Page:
• Leverage Goodwill’s resources with those of others to help develop and implement practical, effective approaches to reduce major social problems.

Of those four, only one – providing employment for people with limited options – has been part of the organization since its founding in 1930. The others are a reflection of how we have evolved over time as we’ve learned more, our external environment has changed, and our internal resources have increased.

That process continues.

Some Basics for a High Performing Organization

Following, in a format intended for leaders, is a summary of some of the basics for a high performing organization in any of the sectors.

    • Understand the goal. Know what you want to accomplish, how it fits into a larger context, and how you will measure success.
    • Seek out and bring on the best talent you can find.
    • Put those people in positions where they will be able to use their abilities and perform at a high level. Make sure they have the tools, other resources, environment and an organizational culture that will enhance their performance.
      • It’s the leader’s job to make resources productive. This applies regardless of the leader’s title (e.g. CEO, director, manager, supervisor, coach, principal, superintendent, etc.). Every person and every organization will have strengths and weaknesses. Organize around and build on the strengths; make the weaknesses irrelevant. Never put a person in a position where a weakness of that individual would undermine prospects for success. Never set a person up to fail.
      • The leader should provide support, encouragement, coaching, feedback, constructive criticism when necessary, and should help each person continue to learn, grow, and develop. The leader might also need to help resolve problems and conflicts that arise, as well as know when to stay out of the way and let people learn from and grow from their experiences.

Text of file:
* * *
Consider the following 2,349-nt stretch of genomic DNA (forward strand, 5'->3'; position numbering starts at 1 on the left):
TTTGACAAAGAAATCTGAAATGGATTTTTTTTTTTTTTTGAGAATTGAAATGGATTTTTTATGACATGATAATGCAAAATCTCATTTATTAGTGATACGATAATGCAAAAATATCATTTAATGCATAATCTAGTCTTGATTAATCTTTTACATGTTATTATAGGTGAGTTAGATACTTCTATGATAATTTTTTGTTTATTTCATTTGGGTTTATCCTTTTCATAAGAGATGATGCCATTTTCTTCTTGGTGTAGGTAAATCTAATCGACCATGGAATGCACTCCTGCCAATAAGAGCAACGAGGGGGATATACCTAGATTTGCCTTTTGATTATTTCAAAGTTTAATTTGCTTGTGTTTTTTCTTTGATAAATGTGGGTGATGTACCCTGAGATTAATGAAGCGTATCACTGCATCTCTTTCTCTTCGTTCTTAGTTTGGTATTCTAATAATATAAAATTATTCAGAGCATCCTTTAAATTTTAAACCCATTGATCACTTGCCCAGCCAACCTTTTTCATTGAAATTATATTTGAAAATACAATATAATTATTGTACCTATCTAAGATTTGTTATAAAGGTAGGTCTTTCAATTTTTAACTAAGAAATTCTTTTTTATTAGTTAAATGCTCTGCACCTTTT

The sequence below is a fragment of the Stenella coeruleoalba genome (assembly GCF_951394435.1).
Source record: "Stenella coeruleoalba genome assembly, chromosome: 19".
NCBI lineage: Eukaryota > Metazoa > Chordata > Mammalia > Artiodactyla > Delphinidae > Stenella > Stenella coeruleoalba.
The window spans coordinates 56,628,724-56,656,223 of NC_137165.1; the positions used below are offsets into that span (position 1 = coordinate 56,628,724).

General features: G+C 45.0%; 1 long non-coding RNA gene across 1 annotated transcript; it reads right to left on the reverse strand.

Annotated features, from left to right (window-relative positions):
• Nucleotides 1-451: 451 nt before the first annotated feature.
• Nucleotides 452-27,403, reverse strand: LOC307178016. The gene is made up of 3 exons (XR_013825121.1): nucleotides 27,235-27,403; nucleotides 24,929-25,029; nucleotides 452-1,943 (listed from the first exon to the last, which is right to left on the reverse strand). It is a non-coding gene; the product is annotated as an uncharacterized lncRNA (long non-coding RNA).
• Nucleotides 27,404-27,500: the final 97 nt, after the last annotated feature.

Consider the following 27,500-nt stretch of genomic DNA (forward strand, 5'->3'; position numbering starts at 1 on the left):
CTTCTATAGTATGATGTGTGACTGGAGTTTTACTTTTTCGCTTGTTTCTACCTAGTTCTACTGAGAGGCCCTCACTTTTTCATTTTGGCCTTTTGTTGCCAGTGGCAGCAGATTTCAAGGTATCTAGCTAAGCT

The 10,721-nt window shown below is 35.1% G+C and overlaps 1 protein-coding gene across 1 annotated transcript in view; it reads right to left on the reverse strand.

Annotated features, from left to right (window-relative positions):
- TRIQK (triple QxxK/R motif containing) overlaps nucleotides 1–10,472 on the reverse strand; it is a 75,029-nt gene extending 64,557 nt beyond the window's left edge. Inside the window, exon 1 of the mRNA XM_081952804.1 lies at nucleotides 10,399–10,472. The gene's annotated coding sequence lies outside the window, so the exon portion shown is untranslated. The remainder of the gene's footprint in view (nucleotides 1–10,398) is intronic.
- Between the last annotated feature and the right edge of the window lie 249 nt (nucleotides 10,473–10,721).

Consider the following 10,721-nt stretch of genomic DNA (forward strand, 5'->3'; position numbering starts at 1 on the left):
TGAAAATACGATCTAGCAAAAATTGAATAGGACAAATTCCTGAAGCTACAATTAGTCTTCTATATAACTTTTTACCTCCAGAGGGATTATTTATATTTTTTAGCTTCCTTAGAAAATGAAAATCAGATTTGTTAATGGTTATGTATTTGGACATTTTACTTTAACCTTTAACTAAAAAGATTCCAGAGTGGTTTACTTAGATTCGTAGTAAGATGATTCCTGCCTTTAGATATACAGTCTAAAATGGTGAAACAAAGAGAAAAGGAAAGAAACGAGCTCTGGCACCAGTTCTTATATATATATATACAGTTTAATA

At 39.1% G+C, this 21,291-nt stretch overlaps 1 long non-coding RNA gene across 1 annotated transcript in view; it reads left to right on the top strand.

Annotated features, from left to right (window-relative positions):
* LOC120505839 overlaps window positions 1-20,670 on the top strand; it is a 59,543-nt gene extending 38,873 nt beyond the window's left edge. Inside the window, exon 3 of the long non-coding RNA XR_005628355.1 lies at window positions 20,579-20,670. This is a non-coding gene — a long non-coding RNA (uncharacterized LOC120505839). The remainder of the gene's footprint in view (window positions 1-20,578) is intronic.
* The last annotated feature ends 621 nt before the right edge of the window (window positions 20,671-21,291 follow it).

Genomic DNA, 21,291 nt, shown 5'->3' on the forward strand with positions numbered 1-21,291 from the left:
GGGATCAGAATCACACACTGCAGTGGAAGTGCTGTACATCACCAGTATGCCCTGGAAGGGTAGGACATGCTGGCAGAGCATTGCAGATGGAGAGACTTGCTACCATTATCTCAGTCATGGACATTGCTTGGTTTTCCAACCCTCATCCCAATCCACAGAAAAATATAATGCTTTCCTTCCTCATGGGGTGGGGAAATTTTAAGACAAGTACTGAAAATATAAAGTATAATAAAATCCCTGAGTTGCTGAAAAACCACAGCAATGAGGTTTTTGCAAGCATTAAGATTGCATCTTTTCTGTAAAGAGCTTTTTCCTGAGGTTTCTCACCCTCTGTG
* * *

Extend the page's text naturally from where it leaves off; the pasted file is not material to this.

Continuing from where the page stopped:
• Crucial questions: Can the leader attract and keep top talent? Do really good people want to work for this person? Does this person help good people become even better?
        • As much as possible, people should seek positions where:

        • There is a good values fit.
        • They can substantially use their abilities.
        • They can learn and grow.
        • They are likely to enjoy the people they work with.

To what extent does the leader provide this kind of situation?

Align everything in the organization toward accomplishment of the goal.

      • Governance
      • Organizational structure
      • Resource development and allocation
      • Recruitment, hiring, and training
      • Leadership development
      • Performance reporting
      • Policies and practices
      • Internal and external communications functions

In addition, do everything possible to ensure that the organization’s internal bureaucracy functions as an enabler and not a hindrance to accomplishing the primary goals.

ALL of the above should be mutually reinforcing and MUST be aligned with the ultimate goal. If any significant factor is not aligned with the ultimate goal, high performance will not be possible.  As others have noted, most organizations are perfectly aligned for the results they are getting.